Institute Says FDA's Proposed Antibiotic Guidance is Flawed

Cornucopia Institute says FDA's animal antibiotic changes would disadvantage small farmers

Published on: Feb 6, 2014

Organic policy group the Cornucopia Institute isn't sure the Food and Drug Administration's three-year plan to phase out "medically important" antibiotics for animal use is the best option.

FDA's plan is two-fold approach for limiting animal use of medically important antibiotics: a three-year non-therapeutic use phase-out, and a restriction that requires direct veterinary oversight of therapeutic use.

Cornucopia this week said the plan, which the FDA announced in December, has a few issues. First, the question of compliance among pharmaceutical companies, and second, the question of farmers' ability to use the drugs when they are really needed.

FLAWED POLICY? Cornucopia Institute says FDAs animal antibiotic changes would disadvantage small farmers
FLAWED POLICY? Cornucopia Institute says FDA's animal antibiotic changes would disadvantage small farmers

Company compliance
Cornucopia charges that some companies which profit from antibiotic sales will simply ignore the FDA's changes.

"The outstanding question is, will this billion-dollar industry make voluntary changes in order to protect the efficacy of important antibiotics used to treat human illnesses, or will pharmaceutical companies resort to a public relations shell game, in order to protect profits in which no material changes really take place?" questioned Rebecca Thistlethwaite, a farm policy analyst with The Cornucopia Institute.

Cornucopia cites a Wall Street Journal interview with Zoetis CEO Juan Ramon Alaix, in which he answers in response to a question regarding the FDA policy:

"We have been partnering with the FDA to ensure anti-infectives in feed are properly used. And we agree with the approach of the FDA to eliminate the growth-promotion indication of certain antibiotics which are relevant for humans in feed. But this will not have a significant impact on our revenues."

Thistlewaite charges that Alaix's reply "implies that Zoetis expects minimal changes in the sales of their animal drugs and that this new FDA guidance will have little effect on the usage of antibiotics in food animals or their sales."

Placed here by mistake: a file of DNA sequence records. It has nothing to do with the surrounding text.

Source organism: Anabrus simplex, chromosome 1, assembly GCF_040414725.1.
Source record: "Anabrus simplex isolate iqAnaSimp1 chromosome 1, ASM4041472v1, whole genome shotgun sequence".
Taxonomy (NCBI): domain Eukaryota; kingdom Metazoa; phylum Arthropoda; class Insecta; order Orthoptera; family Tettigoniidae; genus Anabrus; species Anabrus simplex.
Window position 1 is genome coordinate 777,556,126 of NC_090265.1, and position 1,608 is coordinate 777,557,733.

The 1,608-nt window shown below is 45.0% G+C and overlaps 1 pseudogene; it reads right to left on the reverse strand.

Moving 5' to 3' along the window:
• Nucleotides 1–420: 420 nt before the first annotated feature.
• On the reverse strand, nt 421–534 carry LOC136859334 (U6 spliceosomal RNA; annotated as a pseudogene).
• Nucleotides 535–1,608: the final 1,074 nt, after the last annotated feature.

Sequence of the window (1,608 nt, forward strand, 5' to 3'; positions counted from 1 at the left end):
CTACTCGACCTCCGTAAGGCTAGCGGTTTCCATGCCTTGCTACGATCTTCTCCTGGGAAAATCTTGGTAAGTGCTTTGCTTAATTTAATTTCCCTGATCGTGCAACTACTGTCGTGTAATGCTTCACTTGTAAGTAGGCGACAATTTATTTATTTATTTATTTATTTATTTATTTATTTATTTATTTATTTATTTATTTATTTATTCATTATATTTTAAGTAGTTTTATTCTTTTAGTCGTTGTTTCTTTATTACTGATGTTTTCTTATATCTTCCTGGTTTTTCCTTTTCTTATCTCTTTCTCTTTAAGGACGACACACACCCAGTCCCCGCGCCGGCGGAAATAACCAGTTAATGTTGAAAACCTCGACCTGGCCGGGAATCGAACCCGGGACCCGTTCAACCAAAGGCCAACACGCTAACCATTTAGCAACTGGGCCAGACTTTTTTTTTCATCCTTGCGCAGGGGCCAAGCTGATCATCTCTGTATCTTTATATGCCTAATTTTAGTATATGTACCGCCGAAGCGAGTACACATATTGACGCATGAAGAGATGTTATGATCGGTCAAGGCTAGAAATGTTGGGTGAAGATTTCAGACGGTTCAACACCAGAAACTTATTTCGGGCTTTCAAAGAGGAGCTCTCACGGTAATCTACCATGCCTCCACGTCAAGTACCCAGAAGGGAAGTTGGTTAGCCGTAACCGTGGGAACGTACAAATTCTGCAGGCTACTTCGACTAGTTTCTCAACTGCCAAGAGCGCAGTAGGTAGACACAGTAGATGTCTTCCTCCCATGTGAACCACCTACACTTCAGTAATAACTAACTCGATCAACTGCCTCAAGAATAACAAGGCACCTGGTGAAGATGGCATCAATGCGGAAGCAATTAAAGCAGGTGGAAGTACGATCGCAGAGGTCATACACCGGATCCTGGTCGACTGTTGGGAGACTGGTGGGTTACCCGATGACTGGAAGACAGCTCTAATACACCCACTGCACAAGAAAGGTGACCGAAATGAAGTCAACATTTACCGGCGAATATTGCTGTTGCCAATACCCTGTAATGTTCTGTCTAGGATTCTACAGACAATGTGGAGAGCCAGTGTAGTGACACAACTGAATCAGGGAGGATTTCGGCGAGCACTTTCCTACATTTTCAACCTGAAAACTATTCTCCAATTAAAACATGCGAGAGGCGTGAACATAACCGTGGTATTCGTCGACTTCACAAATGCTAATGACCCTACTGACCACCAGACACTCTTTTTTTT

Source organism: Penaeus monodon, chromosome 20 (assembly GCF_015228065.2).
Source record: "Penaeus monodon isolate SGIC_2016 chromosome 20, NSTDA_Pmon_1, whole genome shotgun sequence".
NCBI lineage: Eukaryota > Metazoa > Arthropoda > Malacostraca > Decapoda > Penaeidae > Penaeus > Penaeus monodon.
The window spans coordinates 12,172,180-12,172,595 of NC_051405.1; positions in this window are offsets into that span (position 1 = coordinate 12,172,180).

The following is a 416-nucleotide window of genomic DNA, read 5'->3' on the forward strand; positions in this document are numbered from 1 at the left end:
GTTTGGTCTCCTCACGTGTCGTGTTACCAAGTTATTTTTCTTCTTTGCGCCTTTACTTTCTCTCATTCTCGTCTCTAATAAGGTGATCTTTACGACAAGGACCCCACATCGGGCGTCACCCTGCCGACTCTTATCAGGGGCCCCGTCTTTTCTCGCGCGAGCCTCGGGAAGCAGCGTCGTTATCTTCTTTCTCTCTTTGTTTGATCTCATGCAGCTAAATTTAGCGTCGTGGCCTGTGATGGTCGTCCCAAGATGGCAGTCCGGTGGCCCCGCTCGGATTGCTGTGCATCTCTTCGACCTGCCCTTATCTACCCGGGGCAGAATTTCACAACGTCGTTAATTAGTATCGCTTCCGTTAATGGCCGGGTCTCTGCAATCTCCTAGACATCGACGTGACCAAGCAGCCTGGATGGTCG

Related: Washington Antibiotic Resistance Scientist Cautious about FDA Plan

Instead, she suggests, FDA should address "crowded conditions that spread drug-resistant pathogens throughout animal herds and flocks." Thistlewaite adds that the changes, which attempt to limit antibiotics for feed efficiency or growth promotion, would simply shift the use of the drugs from growth promotion to disease prevention.

"So-called "sub therapeutic" administration of antibiotics, low doses of the drugs in feed and water to prevent disease, is just as likely to apply selective pressure for antibiotic resistance as sub therapeutic administration designed for production purposes — the same exact problem the FDA is purportedly trying to address with the new restrictions," Cornucopia writes.

Veterinary oversight
Another issue with the new policy, Cornucopia suggests, is that increased veterinary oversight could hurt organic and small farmers who rely on the drugs to treat sick animals.

They point out that while certified as organic, these farms are required to treat animals if they are sick, and immediately remove them from a certified organic herd.

Since the new policy brings therapeutic uses of important antibiotics under the direct oversight of licensed veterinarians, Cornucopia says, small farms may have trouble finding a licensed food animal veterinarian.

"While that move seems reasonable in many ways, similar to requiring a doctor’s prescription to obtain antibiotics for humans, it may disproportionately disadvantage small farmers who don’t have a regular relationship with a veterinarian," Cornucopia suggests.

Andrew Gunther, director of Animal Welfare Approved, a production method certifier, also finds the lack of veterinarians in many parts of the country a serious issue for family farmers, Cornucopia says.

Gunther suggests that the guidance should offer more flexibility, such as allowing "qualified experts like extension agents that could be able to provide animal health advice in addition to veterinarians."

"Since The Cornucopia Institute cares about the livelihoods of independent family farms, local, organic and sustainably managed, there is a legitimate concern that farmers should continue to have access to life-saving medicines for their animals when they need them," Thistlethwaite concludes.

Read a veterinarian's take on the new policy, and how it will affect producers: Veterinarian Addresses Proposed Antibiotic Changes